3. Amenities: Don’t worry about wasting those little shampoos and lotions (aka: “amenities”). What goes unused is turned into new personal hygiene kits, which go to charities around the world, including hurricane-stricken Haiti.
4. Soaps: Unfinished bars are melted down, sanitized and turned into new soap, which is distributed globally helping to keep children healthier. Speaking of soap, did you know more water is saved by washing your hands with foam versus liquid soap? All the soap on these Las Vegas properties is foam.
5. Hot Water: At The Palazzo, your showers get their warmth from the sun. The Spa, pool and a portion of the hotel tower’s hot water are heated by solar panels that sit atop the meeting space.
6. Lighting: At The Venetian, 100 percent of the lighting in the hotel suites is LED. Not only is it energy efficient, but I’m told the female guests prefer LEDs too because it makes for better lighting for applying makeup.
7. Recycling: Don’t see too many recycling bins around the property? There are some in common spaces, but there’s lots more recycling going on behind the scenes. More than 55 percent of the solid waste generated on these properties is recycled. Thirty percent of overall waste is food. Leftover meals from the giant Sands Expo Center are distributed to local charities within 24 hours. The rest of the food waste is composted or becomes feed at hog farms. Exhibition halls generate tons of cardboard and all of it is recycled. Even displays that can’t be reused are broken down and donated to local charities for reuse.
8. Certification: Credible third-party certifications matter. With LVS, green building goes back a long ways, when The Palazzo became the Las Vegas Strip’s first hotel to receive LEED certification from the U.S. Green Building Council.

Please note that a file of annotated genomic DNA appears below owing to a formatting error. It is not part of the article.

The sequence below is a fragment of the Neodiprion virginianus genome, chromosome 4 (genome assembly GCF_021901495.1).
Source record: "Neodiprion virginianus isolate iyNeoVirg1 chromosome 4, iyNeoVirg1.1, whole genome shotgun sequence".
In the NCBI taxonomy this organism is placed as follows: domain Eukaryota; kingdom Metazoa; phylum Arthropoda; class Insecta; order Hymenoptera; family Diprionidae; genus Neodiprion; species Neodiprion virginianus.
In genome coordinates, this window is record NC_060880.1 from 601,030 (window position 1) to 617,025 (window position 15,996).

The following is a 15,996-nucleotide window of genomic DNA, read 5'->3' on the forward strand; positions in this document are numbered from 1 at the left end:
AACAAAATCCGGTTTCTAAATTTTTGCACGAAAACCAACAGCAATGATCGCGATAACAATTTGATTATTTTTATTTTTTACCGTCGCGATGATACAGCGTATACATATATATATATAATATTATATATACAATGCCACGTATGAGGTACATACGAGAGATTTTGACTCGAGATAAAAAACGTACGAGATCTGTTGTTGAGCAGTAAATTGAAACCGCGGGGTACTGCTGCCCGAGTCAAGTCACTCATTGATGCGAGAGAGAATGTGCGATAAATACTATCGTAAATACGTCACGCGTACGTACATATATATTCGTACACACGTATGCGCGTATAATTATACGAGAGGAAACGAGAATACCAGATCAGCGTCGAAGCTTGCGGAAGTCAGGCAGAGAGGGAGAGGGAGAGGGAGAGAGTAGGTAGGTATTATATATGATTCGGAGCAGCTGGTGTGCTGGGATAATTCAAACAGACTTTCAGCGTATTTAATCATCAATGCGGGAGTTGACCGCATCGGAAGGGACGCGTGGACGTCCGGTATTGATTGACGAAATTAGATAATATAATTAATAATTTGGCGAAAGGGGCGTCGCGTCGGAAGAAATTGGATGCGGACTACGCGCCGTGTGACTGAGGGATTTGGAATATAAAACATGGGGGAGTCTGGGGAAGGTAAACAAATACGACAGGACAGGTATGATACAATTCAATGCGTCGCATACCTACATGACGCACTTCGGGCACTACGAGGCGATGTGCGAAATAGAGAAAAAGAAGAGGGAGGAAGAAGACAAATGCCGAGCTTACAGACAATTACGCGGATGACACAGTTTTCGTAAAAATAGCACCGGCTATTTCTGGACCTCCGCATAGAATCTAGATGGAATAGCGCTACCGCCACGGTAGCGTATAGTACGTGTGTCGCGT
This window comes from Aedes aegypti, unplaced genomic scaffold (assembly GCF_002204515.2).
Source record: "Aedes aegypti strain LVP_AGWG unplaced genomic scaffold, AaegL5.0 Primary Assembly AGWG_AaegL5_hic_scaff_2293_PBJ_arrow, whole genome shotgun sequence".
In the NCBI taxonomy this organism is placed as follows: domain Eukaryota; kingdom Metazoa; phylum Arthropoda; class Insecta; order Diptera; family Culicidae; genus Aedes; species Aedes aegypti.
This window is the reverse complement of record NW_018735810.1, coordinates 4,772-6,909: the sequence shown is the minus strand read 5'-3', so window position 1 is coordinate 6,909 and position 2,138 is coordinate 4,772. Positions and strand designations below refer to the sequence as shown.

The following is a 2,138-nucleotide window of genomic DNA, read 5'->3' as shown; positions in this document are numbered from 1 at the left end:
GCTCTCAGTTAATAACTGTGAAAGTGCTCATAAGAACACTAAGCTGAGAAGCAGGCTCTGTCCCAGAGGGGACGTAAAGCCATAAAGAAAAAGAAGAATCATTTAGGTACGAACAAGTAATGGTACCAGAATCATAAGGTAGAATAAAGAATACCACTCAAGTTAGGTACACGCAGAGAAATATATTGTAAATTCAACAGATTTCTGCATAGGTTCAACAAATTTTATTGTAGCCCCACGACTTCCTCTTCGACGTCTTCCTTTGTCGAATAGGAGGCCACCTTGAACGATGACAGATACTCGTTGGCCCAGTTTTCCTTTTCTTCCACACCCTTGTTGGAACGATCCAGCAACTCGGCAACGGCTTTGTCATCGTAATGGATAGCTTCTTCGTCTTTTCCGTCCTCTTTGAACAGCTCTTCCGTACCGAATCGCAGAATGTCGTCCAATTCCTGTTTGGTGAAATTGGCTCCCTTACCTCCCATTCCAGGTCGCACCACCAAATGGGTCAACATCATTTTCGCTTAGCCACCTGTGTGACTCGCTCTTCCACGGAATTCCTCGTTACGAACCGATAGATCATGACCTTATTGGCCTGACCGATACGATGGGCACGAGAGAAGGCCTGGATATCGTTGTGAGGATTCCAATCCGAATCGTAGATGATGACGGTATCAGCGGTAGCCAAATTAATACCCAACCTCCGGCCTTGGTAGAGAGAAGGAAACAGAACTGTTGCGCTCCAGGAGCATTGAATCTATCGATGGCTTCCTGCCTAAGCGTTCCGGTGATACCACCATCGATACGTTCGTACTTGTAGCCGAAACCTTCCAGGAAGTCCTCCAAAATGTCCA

LVS runs properties they call “Integrated Resorts” (luxury accommodations, gaming, retail, fine dining, conference/meeting space) not just in Las Vegas, but also in Bethlehem, Pennsylvania; Macao, China; and Singapore.
Providing all that fun and commerce under one roof in far-flung places can have enormous environmental implications, primarily in the areas of water, waste and energy. But, with LVS’s “Sands ECO360°” sustainability program, I’m gratified by all the thought, passion and ingenuity that goes into running these properties as efficiently as technology, capacity and budgets will allow.
A Ways to Go
Beyond the 8 EnviroThings I laid out, there’s a lot more going on — and a ways to go. Jenny tells me when the toilets, shower heads and faucet aerators were first installed more than 10 years ago they were tops in water efficiency. Replacing them with even higher-efficiency plumbing is on the to-do list, as is converting all of The Palazzo suite lighting to LEDs.
The Palazzo parking garage is underground, and would be flooded with that nuisance water every day. So instead of discharging this water into city storm water, LVS captures it, cleans it with the nanofiltration system, thus generating some 32,800 gallons of “off-grid” water a day for The Palazzo irrigation and street sweeping. Even still, that’s more water than can be used by The Palazzo alone. What needs to happen next is to install new piping so The Venetian landscaping can benefit from this water. That piping is expensive, but at least, with LVS, it’s in the queue.
Says assistant facilities chief Jim Albers, who runs the nanofiltration system: “It’s just cool stuff we do that other people don’t. That’s why this is the coolest job in the world.”
So, next time you’re in Vegas, remember there are a lot of great properties like The Palazzo and The Venetian doing what they can to reduce our environmental impact while we have fun. To all the hotel properties out there, everywhere: please, tell us more about why you’re a “green hotel.” We can take it!